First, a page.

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The Buzz on Electric Toothbrushes: Are They Really Worth the Investment?
Posted on September 27th, 2021
Electric toothbrushes have been on the market for years now, and whether you’re a devout user or a critical skeptic, you may still be wondering: do they really work better, or have we all been duped? Dr. Chang & Dr. Truong are here to break down some of the myths and separate fact from fiction to give us the spin on electric versus manual toothbrushes.
What’s Wrong with Ol’ Trusty?
Well, nothing… really. People have been brushing manually since the Middle Ages and continue to use manual toothbrushes effectively today. So why reinvent the wheel if it already rolls? Simple—technology and innovation drive us forward. Wheels today aren’t made of stone, they’re made from high-tech metals and rubber because we’ve discovered better materials and designs that fit our modern needs. Yes, they both accomplish the same end goal, but one is clearly more efficient than the other.
So, the question becomes not what is wrong with manual toothbrushes, but what’s wrong with how we’re using them? With the proper technique and routine, manual toothbrushes and floss are usually all that’s needed to prevent tooth decay and gum disease. The problem is, most of us slack off with “drive-by brushing”—we don’t brush long enough or use the proper technique to clean our teeth and gums effectively.
Don’t Fight the Power
Standing up and speaking out for social justice causes is encouraged, and the power of electric toothbrushes is one movement you may want to jump on board with. Electric toothbrushes clean at up to 30,000 strokes per minute, while manual brushes only produce up to 200 strokes. More brush strokes equal more plaque removed, so that figure alone should tell you an electric brush is well worth the extra cost.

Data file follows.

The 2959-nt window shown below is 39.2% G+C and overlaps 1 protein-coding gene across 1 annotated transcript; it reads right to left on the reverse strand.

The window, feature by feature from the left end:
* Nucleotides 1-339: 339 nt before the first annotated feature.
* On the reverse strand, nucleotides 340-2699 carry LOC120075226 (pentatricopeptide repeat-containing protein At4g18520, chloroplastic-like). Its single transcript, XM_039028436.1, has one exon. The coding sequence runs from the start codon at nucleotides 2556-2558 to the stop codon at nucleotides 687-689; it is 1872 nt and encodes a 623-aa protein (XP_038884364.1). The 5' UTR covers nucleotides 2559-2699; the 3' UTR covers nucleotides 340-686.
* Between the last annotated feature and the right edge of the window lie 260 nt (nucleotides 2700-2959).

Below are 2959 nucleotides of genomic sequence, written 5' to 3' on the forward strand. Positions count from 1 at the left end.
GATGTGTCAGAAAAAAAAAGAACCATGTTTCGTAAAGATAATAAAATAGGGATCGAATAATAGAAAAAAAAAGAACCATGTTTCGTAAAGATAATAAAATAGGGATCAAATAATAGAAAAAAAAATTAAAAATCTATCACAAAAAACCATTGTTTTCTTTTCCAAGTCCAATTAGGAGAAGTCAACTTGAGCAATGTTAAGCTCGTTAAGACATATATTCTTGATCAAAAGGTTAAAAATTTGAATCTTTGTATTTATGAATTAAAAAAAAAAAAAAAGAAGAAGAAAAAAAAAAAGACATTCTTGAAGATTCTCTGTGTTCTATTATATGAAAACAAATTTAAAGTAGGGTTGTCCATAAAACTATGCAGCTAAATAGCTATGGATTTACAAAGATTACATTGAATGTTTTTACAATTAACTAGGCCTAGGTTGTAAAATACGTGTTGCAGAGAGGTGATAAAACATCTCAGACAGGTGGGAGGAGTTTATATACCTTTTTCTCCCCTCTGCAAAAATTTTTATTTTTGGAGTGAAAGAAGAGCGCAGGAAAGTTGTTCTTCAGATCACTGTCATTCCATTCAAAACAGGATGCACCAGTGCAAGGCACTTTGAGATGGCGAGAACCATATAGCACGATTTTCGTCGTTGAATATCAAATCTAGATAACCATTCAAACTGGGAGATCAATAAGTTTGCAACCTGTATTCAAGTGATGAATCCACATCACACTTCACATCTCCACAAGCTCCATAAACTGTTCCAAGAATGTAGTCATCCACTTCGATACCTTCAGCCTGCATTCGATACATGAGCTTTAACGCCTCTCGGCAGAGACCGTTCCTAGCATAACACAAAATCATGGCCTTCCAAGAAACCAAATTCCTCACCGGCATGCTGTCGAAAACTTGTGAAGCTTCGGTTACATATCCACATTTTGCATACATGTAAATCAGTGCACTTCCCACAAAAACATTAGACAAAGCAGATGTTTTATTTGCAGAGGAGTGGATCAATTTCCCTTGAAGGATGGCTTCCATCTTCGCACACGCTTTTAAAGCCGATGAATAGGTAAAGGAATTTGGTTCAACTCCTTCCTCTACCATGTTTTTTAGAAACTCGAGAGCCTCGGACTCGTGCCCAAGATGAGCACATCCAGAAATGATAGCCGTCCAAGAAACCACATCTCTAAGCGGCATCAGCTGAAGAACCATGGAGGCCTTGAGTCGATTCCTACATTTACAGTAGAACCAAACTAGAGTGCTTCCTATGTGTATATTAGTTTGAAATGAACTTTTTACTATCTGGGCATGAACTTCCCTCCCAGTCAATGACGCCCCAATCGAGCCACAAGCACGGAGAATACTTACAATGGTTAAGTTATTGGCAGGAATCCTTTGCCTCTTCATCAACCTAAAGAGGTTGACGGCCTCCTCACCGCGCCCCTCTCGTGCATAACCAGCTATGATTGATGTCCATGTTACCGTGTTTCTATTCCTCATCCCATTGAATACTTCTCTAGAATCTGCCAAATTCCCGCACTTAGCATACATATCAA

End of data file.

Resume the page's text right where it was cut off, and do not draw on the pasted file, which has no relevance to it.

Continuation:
Compared to manual toothbrushes, electric models reduce 21% more plaque and 11% more gingivitis after three months of use according to an analysis of 56 studies published in 2014 by the international evidence-based research organization, Cochrane.
Quit Working So Hard
Do you ever struggle to find the energy to brush and floss right before bedtime? No… just us? Ok. Well if you did, you might be interested to know that electric toothbrushes are not only more effective, but they require less effort than a manual. As the name implies, manual brushes require your own energy to move the brush in small circles (not up and down). With electric models, however, you can sit back and let the brush do the work for you. That is not to say you don’t have to do anything—you still need to move the brush along each tooth surface and get the bristles between teeth and under the gum line—but the brush does most of the heavy lifting. So, if your technique isn’t perfect (like most of us), you can rest assured you’re still getting a quality clean each time.
Proper brushing technique requires a certain level of dexterity, which can make it difficult for children, the elderly, or people with disabilities. Electric brushes are great for everyone, of course, but these particular demographics that may otherwise struggle to brush effectively can have a trusty tool on their side to get the job done better.
But They’re So Expensive
Not compared to a dental crown or gum disease treatment! We know, the cost of an electric brush can be more than three times that of a manual (and often you get a manual brush for free after seeing the dentist), but if you look at the lifetime value and return on your investment, electric is the way to go. Electric brushes can range anywhere from $30-$200+ dollars, but with up to 150x the cleaning power, the investment is well worth it.
If you’re an expert brusher and flosser with perfect technique and you’ve never had any issues with tooth decay or gingivitis, then a manual toothbrush is probably just fine—but if you’re like the rest of us, an electric toothbrush is the way to go. Dr. Chang & Dr. Truong would be happy to recommend one that suits your individual needs and budget. Whatever brush you use, be sure to use light pressure, a 45-degree angle, and small circular motions for at least two minutes, twice per day for the best results.
The content of this blog is not intended to be a substitute for professional medical advice, diagnosis, or treatment. Always seek the advice of qualified health providers with questions you may have regarding medical conditions.